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Pre-Reading List 2023-24 for Imperial College London MSc in Mathematics and Finance program

Summer Reading List​
Congratulations on joining the MSc in Mathematics and Finance at Imperial College London this September. We look forward to welcoming you here and, in the meantime, would like to give you some information about the programme itself and how to best prepare for it.

The academic contents of the MSc in Mathematics and Finance are both highly theoretical and fully practical, combining technical modules in Mathematics (analysis, stochastic processes, numerical methods, Statistics, data analysis, machine learning, quantum computing) as well as Finance-oriented topics (option pricing, algorithmic trading, risk management, interest rates, market microstructure, volatility modelling). Many modules incorporate some coding component, and a strong knowledge of programming is necessary in order to obtain the degree. To help you prepare as optimally as possible, we recommend that you get familiar with the following reading list before the beginning of the programme.

Coding is an essential part of the daily task of quantitative analysts and data scientists, and C++ has historically been the main language in the financial industry. While we will teach you C++, it is highly recommended that you acquire preliminary notions. A good reference to start is

B. Stroustrup (designer of C++), Programming: Principles and Practice Using C++

Aside from C++, Python has become an essential language in the (financial) industry; it is open source, interpreted, high-level, multipurpose and cross-platform. It also allows easy manipulation of data (with direct imports from Yahoo Finance or Google for example), an essential feature in the current Big Data context. Several modules in the MSc programme use Python, and we strongly recommend you have a first look at it. Full details about the language itself and its installation are available at www.python.org. A good Finance reference is

Y. Hilpisch, Python for Finance: Analyze Big Financial Data.

There are of course many other useful programming languages and computing environment (R, C#, Java, MATLAB, S+), but a large part of the financial industry (banks, hedge funds, regulators) seem to be now shifting towards a combination of C++ for speed and Python for ease of use and compatibility and for its wide-ranging libraries.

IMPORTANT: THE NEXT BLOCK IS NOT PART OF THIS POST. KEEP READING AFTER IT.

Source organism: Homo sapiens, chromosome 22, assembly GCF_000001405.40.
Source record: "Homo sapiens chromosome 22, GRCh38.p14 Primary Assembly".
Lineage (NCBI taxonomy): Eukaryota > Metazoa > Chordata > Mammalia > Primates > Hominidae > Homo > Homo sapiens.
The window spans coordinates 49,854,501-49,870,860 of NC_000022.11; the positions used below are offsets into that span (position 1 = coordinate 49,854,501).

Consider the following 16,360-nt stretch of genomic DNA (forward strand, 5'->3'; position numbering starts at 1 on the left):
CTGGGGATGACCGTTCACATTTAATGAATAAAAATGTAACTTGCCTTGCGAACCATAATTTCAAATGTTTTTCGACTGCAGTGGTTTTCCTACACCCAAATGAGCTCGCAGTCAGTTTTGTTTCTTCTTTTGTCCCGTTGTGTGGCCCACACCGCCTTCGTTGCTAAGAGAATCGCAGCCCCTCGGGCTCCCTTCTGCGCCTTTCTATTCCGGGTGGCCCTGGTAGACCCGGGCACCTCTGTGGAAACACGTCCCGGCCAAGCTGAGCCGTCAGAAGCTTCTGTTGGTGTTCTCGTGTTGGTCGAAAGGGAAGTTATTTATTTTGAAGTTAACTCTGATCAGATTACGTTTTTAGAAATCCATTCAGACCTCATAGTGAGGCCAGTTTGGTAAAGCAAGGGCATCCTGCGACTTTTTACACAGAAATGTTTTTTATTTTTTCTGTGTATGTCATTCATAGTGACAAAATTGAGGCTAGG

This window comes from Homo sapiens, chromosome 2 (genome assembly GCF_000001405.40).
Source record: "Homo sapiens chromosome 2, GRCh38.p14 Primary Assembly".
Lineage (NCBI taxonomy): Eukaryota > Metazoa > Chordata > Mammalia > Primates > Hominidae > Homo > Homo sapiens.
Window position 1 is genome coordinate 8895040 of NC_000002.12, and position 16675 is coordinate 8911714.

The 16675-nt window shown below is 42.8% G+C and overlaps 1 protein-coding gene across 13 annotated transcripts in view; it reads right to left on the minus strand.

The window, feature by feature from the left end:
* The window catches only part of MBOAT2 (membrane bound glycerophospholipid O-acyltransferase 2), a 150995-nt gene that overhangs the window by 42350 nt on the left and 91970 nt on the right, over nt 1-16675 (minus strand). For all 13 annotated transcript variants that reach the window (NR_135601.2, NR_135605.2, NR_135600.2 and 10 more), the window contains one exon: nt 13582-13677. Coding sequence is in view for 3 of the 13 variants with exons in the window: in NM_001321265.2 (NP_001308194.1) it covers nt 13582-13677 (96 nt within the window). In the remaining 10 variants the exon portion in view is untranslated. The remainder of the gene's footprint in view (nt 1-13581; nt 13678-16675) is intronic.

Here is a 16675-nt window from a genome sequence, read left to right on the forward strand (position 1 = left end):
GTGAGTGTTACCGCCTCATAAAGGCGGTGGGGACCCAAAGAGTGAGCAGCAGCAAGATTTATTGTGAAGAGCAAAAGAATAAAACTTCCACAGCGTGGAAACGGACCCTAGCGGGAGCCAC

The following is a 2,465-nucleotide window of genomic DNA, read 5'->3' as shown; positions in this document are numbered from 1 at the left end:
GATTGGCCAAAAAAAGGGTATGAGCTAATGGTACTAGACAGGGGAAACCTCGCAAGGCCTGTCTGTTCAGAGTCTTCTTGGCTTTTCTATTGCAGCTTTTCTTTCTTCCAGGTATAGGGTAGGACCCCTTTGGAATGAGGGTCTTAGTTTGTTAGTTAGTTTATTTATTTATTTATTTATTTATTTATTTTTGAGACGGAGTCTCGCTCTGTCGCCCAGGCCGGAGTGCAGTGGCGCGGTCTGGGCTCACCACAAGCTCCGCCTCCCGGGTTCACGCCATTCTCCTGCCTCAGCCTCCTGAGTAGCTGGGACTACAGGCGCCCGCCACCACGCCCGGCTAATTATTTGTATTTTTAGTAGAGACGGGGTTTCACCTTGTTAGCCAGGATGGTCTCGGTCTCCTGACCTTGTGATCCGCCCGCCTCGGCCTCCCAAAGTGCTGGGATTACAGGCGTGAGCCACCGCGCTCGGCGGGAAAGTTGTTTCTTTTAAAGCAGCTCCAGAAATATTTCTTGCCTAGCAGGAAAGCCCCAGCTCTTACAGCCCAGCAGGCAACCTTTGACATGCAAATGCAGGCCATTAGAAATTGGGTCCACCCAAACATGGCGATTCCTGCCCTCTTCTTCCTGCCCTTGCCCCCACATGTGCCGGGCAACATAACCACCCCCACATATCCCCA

At the interface between Computing, Mathematics and Statistics, Machine Learning has become an essential tool in the financial industry, and a good overview is available at OECD (2021), Artificial Intelligence, Machine Learning and Big Data in Finance: Opportunities, Challenges, and Implications for Policy Makers.

The Imperial College MSc in Mathematical Finance is both highly theoretical and very practical. The theoretical aspects rely on a strong background in Mathematics, with a particular focus on Analysis and Probability. The main references for the Analysis background are
Rudin’s book should be part of your Undergraduate background. Folland’s monograph goes deeper in Analysis, covering Functional Analysis and some elements of Measure Theory. For background on Probability and Statistics, you should look at
Partial Differential Equations are also fundamental in Mathematical Finance, and we highly recommend the following book for a review on the topic:
S.J. Farlow, Partial Differential Equations for Scientists and Engineers (Dover, 1993)

We highly recommend you to familiarise yourself (or refresh your memories) on these topics. Grimmett and Stirzaker’s book contains both standard Probability theory (random variables, generating functions, convergence), as well as some essential results—which will be covered in the MSc—on stochastic processes. Some familiarity with standard probability theory concepts would definitely be an advantage.

Even though the underlying tools of quantitative analysis in banks, hedge funds and FinTech are highly mathematical, one should not lose track of the surrounding contexts and objectives. Standard (non-mathematical) books about options derivatives are
If you wish to learn about the history and the making of quantitative finance, we recommend the following easy-to-read novels, albeit to take with a pinch of critical mind:
Internet also has a lot of information, and the following videos will get you familiar with quantitative finance:
A.E. Khandani, A.W. Lo: What happened to the Quants in August 2007?

The following websites should also be checked regularly:
Bloomberg is a financial software company providing analytics, Equity trading platform, data services, and news to financial companies.
The Financial Times is one of the main newspaper regarding business and economics.

Other activities during the year
Apart from lectures, coursework and exams, your academic year at Imperial College will be filled with weekly Practitioners’ Lectures, weekly Careers in Quantitative Finance, and research seminars, which are essential for you to acquire an open-minded view of the Finance industry.
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